If, on the other hand, they meet with adequate understanding from their physician, they do not fall into a panic, because they are still understood by a human being and thus preserved from the disastrous shock of complete isolation.
The strange contents which invade consciousness are rarely met with in neurotic cases, least not directly, which is the reason why so many psychotherapists are unfamiliar with the deeper strata of the human psyche.
The alienist, on the other hand, rarely has the time or the necessary scientific equipment to deal with, or even to bother with, his patients’ psychology.
In this respect, the author’s book fills a yawning gap.
The reader should not be misled by the current prejudice that I produce nothing but theories.
My so-called theories are not figments but facts that can be verified, if one only takes the trouble, as the author has done with so much success, to listen to the patient, to give him the credit—that is humanly so important—of meaning something by what he says, and to encourage him to express himself as much as he possibly can.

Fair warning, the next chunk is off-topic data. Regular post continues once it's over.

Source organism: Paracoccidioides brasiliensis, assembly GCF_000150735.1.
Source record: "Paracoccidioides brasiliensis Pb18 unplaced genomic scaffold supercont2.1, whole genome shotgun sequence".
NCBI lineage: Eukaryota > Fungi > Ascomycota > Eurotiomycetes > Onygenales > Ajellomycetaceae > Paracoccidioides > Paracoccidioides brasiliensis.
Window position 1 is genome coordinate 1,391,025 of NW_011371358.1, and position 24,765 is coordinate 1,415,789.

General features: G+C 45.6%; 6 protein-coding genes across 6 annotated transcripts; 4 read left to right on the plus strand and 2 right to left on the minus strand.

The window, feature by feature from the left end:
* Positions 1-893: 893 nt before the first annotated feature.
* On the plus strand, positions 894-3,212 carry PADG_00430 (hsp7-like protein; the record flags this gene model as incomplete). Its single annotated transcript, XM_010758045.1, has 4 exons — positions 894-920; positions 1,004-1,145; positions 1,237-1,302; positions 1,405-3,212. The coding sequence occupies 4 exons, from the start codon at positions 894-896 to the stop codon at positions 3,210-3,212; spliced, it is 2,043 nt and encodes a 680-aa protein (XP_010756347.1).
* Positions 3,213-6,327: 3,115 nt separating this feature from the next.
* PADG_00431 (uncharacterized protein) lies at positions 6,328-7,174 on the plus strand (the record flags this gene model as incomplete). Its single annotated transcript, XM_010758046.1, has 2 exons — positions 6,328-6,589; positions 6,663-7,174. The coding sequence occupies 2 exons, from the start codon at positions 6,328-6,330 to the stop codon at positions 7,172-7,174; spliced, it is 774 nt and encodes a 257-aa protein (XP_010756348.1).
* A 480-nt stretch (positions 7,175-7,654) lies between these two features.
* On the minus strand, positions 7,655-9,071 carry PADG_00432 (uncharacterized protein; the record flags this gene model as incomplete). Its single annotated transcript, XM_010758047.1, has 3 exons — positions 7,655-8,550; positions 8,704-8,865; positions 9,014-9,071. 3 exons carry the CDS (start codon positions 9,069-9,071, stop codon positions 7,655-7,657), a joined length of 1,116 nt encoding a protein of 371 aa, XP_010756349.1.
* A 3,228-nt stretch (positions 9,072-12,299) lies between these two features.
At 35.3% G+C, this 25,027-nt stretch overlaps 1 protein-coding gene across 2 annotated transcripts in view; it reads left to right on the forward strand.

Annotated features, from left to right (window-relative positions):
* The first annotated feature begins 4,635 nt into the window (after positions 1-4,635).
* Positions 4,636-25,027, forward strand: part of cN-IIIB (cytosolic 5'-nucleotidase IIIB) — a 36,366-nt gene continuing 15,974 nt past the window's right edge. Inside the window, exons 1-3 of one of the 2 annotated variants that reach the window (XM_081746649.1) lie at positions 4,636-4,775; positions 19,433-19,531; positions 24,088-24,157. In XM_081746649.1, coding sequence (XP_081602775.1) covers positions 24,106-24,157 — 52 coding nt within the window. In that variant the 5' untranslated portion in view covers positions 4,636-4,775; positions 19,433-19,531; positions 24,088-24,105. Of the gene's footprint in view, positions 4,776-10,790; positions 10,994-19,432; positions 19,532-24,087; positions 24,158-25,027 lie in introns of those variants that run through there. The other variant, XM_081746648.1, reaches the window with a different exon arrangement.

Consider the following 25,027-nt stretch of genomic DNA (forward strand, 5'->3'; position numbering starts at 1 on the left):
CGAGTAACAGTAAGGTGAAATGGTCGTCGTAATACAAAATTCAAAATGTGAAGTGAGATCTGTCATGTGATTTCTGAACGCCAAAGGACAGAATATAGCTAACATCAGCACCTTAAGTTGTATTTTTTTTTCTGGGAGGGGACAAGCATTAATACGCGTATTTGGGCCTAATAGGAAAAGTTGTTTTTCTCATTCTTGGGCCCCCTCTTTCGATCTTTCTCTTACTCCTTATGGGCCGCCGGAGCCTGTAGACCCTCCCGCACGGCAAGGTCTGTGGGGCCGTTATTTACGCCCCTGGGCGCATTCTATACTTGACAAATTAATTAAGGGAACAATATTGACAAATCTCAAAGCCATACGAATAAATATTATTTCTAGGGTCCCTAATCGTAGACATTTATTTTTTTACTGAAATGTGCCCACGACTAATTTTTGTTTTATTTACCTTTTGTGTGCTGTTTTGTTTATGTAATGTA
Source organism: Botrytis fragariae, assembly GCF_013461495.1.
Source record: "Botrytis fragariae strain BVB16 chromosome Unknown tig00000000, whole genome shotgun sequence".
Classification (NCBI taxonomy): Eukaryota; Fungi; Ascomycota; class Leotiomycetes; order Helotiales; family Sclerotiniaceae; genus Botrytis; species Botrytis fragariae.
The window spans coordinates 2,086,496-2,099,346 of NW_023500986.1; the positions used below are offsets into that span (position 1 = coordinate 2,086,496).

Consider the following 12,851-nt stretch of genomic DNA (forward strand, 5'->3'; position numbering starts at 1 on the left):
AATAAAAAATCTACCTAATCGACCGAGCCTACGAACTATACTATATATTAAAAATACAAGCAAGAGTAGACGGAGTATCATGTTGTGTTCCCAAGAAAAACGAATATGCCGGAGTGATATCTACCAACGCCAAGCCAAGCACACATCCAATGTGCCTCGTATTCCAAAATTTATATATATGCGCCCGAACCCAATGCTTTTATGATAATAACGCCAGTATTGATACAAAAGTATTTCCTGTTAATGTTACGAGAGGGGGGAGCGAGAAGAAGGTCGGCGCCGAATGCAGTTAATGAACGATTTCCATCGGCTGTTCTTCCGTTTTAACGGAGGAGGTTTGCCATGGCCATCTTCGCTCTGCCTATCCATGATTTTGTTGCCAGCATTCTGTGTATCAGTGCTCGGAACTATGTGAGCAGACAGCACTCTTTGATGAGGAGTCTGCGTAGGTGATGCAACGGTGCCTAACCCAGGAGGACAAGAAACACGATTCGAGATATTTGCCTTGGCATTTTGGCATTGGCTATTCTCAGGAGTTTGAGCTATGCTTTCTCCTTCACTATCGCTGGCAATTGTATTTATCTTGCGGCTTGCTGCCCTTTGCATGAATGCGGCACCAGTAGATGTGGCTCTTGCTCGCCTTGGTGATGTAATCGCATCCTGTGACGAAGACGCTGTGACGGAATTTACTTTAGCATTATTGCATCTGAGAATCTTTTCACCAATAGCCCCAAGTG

As the author has shown, drawing, painting and other methods are sometimes of inestimable value, inasmuch as they complement and amplify verbal expression.
It is of paramount importance that the investigator should be sufficiently acquainted with the history and phenomenology of the mind.
Without such knowledge, he could not understand the symbolic language of the unconscious and so would be unable to help his patient assimilate the irrational ideas that bewilder and confuse his consciousness.
It is not a “peculiar historical interest,” a sort of hobby of mine to collect historical curiosities, as has been suggested, but an earnest endeavor to help the understanding of the diseased mind. T
he psyche, like the body, is an extremely historical structure.
I hope that Dr. Perry’s book will arouse the psychiatrist’s interest in the psychological aspect of his cases.
Psychology belongs as much to his training as anatomy and physiology to that of the surgeon. ~Carl Jung, The Symbolic Life, Pages 353-356.